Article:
For when one sees a story illustrated, whether of Troy or something else, he sees the actions of the worthy men that lived in those times, just as though they were present. —Richard de Fournival, Bestiare d’amours, ca. 1250 The… More»
In the late 18th century, “natural grace” meant to strictly follow etiquette and to make it seem easy and effortless.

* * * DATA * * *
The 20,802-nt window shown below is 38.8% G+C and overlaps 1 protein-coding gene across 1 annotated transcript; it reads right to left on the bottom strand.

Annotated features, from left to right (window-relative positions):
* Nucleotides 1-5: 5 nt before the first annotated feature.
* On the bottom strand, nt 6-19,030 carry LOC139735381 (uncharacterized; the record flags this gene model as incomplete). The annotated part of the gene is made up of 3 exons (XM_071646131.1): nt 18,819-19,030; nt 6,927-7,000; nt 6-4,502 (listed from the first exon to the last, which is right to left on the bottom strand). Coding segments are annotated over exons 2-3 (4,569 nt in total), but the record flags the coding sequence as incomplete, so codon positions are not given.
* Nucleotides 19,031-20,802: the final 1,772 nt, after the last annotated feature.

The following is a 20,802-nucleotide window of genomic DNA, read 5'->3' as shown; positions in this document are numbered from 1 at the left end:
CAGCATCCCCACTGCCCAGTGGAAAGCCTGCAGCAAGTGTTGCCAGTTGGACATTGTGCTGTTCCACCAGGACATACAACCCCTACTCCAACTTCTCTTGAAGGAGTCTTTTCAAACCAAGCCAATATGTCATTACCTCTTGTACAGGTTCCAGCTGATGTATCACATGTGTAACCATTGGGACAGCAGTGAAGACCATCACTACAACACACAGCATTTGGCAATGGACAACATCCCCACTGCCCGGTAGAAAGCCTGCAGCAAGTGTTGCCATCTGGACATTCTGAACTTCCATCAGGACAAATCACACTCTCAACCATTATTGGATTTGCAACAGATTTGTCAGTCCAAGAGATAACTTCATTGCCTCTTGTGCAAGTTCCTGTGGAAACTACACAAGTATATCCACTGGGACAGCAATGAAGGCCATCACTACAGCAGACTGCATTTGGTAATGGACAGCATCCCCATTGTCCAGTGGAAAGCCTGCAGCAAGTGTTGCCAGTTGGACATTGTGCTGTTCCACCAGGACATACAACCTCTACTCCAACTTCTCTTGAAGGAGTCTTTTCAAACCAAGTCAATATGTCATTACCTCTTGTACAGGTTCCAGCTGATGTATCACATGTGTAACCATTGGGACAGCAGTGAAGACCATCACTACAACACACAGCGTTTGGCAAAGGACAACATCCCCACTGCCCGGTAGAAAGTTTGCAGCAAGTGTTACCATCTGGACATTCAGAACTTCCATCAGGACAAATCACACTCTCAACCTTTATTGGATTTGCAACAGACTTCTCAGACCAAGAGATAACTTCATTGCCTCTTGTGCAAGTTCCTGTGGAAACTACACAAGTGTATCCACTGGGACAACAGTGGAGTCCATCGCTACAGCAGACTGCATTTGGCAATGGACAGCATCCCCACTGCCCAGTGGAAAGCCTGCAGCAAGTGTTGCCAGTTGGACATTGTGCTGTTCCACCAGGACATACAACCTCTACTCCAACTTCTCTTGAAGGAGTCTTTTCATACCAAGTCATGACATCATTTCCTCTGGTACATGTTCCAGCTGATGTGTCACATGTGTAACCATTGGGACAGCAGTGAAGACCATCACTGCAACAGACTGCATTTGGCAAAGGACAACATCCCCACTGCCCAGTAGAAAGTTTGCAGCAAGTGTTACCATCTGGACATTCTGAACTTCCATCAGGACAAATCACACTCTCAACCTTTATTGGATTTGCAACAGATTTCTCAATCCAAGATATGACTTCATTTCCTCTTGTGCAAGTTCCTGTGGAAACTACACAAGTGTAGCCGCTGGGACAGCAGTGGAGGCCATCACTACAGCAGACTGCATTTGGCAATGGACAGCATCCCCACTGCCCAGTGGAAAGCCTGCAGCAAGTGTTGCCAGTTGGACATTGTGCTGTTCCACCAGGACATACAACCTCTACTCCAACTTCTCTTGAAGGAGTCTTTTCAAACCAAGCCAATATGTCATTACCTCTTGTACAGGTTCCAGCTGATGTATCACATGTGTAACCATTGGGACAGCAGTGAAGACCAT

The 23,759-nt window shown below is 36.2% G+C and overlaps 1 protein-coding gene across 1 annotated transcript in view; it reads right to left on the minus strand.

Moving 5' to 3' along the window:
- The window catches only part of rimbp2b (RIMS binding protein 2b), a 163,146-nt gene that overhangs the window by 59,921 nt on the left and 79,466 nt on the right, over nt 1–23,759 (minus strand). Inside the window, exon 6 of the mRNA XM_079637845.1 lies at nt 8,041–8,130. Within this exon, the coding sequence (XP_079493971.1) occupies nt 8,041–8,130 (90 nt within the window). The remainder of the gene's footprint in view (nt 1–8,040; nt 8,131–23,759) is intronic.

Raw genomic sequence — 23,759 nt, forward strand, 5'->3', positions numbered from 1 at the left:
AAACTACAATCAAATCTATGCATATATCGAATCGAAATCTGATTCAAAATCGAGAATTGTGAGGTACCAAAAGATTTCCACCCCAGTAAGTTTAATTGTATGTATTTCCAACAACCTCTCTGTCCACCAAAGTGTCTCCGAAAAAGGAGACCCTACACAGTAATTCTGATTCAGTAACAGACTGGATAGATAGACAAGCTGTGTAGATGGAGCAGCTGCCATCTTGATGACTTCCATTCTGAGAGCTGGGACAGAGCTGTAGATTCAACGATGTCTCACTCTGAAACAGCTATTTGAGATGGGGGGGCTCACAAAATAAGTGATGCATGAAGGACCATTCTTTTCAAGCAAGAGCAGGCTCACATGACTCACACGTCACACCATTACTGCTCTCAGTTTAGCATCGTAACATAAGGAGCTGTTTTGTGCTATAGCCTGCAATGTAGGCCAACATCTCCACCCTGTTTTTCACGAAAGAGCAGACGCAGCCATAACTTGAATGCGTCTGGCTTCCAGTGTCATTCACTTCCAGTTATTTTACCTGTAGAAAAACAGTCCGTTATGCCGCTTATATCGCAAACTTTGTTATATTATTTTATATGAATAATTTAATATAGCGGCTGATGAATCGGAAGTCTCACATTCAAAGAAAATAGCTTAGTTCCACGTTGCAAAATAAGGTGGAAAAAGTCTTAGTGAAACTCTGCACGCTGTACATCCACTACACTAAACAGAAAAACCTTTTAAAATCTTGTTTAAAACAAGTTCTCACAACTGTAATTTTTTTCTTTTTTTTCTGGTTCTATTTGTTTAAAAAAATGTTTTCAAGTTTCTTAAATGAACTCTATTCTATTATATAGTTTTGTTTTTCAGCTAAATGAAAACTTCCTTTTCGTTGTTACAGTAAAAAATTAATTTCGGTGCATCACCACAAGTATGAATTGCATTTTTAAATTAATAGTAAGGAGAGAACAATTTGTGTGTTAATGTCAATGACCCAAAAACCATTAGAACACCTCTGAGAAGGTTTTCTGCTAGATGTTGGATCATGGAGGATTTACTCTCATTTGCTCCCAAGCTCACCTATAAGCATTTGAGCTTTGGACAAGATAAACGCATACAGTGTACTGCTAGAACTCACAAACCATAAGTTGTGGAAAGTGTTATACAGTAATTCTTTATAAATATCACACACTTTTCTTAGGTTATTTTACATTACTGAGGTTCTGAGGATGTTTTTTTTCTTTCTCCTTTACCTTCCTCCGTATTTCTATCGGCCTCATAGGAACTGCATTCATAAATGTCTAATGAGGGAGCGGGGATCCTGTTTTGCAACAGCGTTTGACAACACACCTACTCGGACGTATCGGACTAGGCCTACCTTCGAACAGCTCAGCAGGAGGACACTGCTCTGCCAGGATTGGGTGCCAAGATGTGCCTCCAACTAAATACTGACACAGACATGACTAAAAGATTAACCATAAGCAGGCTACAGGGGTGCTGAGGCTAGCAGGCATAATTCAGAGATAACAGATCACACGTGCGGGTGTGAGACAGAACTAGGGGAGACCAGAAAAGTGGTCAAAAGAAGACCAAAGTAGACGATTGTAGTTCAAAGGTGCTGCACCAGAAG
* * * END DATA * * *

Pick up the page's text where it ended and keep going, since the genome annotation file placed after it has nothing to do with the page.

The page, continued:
Thomas Gainsborough’s Lady Walking in a Garden is, among other things, about fashion’s pivotal role in this delicate social task. The more complicated the dress, the more impractical for walking, the more difficult it was to wear it with elegance and nonchalance—and the more admirable if one succeeded in displaying natural grace.
This sketch is featured in the exhibition The Art of the Fold: Drawings of Drapery and Costume at the Getty Center through January 10, 2016.